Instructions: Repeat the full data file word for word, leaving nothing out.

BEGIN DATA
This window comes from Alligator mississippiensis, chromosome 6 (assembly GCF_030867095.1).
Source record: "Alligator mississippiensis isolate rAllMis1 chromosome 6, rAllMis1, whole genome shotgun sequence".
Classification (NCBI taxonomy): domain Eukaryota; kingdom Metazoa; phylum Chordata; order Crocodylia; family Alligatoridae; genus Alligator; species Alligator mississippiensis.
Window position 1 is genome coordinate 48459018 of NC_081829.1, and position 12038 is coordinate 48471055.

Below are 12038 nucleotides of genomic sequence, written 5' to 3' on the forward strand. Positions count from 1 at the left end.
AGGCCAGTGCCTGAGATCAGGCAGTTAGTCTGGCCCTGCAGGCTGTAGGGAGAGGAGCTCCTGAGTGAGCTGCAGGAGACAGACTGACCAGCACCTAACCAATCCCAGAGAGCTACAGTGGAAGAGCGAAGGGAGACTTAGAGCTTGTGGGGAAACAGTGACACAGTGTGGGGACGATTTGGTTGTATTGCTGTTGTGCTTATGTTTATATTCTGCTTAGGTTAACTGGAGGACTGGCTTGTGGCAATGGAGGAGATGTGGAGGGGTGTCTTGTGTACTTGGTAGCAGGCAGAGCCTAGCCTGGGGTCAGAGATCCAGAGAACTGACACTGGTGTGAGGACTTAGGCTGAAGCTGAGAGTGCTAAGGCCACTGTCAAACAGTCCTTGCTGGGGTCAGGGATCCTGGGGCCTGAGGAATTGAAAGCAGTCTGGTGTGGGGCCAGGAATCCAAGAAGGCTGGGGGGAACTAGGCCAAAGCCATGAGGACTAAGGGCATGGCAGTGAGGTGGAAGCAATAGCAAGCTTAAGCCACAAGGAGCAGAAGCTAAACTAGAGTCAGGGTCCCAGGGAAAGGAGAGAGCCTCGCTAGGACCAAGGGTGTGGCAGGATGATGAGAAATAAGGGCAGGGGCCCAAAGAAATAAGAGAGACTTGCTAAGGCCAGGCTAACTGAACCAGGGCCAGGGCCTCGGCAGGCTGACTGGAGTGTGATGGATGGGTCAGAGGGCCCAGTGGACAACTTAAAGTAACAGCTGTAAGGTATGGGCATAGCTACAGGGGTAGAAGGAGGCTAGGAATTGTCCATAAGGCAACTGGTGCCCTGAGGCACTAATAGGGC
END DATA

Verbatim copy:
This window comes from Alligator mississippiensis, chromosome 6 (assembly GCF_030867095.1).
Source record: "Alligator mississippiensis isolate rAllMis1 chromosome 6, rAllMis1, whole genome shotgun sequence".
Classification (NCBI taxonomy): domain Eukaryota; kingdom Metazoa; phylum Chordata; order Crocodylia; family Alligatoridae; genus Alligator; species Alligator mississippiensis.
Window position 1 is genome coordinate 48459018 of NC_081829.1, and position 12038 is coordinate 48471055.

Below are 12038 nucleotides of genomic sequence, written 5' to 3' on the forward strand. Positions count from 1 at the left end.
AGGCCAGTGCCTGAGATCAGGCAGTTAGTCTGGCCCTGCAGGCTGTAGGGAGAGGAGCTCCTGAGTGAGCTGCAGGAGACAGACTGACCAGCACCTAACCAATCCCAGAGAGCTACAGTGGAAGAGCGAAGGGAGACTTAGAGCTTGTGGGGAAACAGTGACACAGTGTGGGGACGATTTGGTTGTATTGCTGTTGTGCTTATGTTTATATTCTGCTTAGGTTAACTGGAGGACTGGCTTGTGGCAATGGAGGAGATGTGGAGGGGTGTCTTGTGTACTTGGTAGCAGGCAGAGCCTAGCCTGGGGTCAGAGATCCAGAGAACTGACACTGGTGTGAGGACTTAGGCTGAAGCTGAGAGTGCTAAGGCCACTGTCAAACAGTCCTTGCTGGGGTCAGGGATCCTGGGGCCTGAGGAATTGAAAGCAGTCTGGTGTGGGGCCAGGAATCCAAGAAGGCTGGGGGGAACTAGGCCAAAGCCATGAGGACTAAGGGCATGGCAGTGAGGTGGAAGCAATAGCAAGCTTAAGCCACAAGGAGCAGAAGCTAAACTAGAGTCAGGGTCCCAGGGAAAGGAGAGAGCCTCGCTAGGACCAAGGGTGTGGCAGGATGATGAGAAATAAGGGCAGGGGCCCAAAGAAATAAGAGAGACTTGCTAAGGCCAGGCTAACTGAACCAGGGCCAGGGCCTCGGCAGGCTGACTGGAGTGTGATGGATGGGTCAGAGGGCCCAGTGGACAACTTAAAGTAACAGCTGTAAGGTATGGGCATAGCTACAGGGGTAGAAGGAGGCTAGGAATTGTCCATAAGGCAACTGGTGCCCTGAGGCACTAATAGGGC